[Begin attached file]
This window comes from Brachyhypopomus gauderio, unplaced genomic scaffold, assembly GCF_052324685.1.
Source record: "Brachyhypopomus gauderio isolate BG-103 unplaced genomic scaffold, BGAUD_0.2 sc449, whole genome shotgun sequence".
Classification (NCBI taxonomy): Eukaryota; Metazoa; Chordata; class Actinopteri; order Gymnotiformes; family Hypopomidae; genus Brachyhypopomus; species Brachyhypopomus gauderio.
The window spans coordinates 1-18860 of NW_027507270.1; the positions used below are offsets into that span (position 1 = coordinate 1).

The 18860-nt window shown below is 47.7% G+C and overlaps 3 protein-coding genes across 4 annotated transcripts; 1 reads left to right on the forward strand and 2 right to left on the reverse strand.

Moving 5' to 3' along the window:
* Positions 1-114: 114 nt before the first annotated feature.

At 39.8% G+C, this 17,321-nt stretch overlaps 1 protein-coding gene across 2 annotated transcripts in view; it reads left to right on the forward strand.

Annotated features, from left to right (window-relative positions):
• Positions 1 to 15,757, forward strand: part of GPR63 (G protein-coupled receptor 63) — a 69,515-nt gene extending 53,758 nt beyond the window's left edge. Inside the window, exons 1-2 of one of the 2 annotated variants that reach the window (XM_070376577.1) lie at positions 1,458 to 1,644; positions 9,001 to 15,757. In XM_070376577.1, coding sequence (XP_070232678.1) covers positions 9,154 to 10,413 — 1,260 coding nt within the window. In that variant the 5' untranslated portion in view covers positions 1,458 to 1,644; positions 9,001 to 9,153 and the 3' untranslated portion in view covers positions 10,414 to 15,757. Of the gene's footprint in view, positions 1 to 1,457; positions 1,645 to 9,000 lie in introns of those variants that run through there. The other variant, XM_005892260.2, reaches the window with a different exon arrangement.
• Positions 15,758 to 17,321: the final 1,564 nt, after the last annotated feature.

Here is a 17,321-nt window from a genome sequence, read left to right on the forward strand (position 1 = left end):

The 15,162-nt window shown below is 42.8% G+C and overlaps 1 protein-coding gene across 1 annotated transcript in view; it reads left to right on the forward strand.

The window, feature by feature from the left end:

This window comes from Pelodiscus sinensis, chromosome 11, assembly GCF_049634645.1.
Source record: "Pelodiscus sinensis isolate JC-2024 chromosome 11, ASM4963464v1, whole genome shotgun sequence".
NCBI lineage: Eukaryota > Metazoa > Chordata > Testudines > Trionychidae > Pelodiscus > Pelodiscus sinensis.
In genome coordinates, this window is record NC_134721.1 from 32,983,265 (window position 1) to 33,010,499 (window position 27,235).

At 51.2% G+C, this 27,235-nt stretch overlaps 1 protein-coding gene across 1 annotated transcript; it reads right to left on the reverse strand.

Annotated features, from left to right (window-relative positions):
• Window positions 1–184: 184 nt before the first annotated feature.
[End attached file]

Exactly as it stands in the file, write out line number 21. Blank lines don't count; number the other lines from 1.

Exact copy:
• Window positions 1–184: 184 nt before the first annotated feature.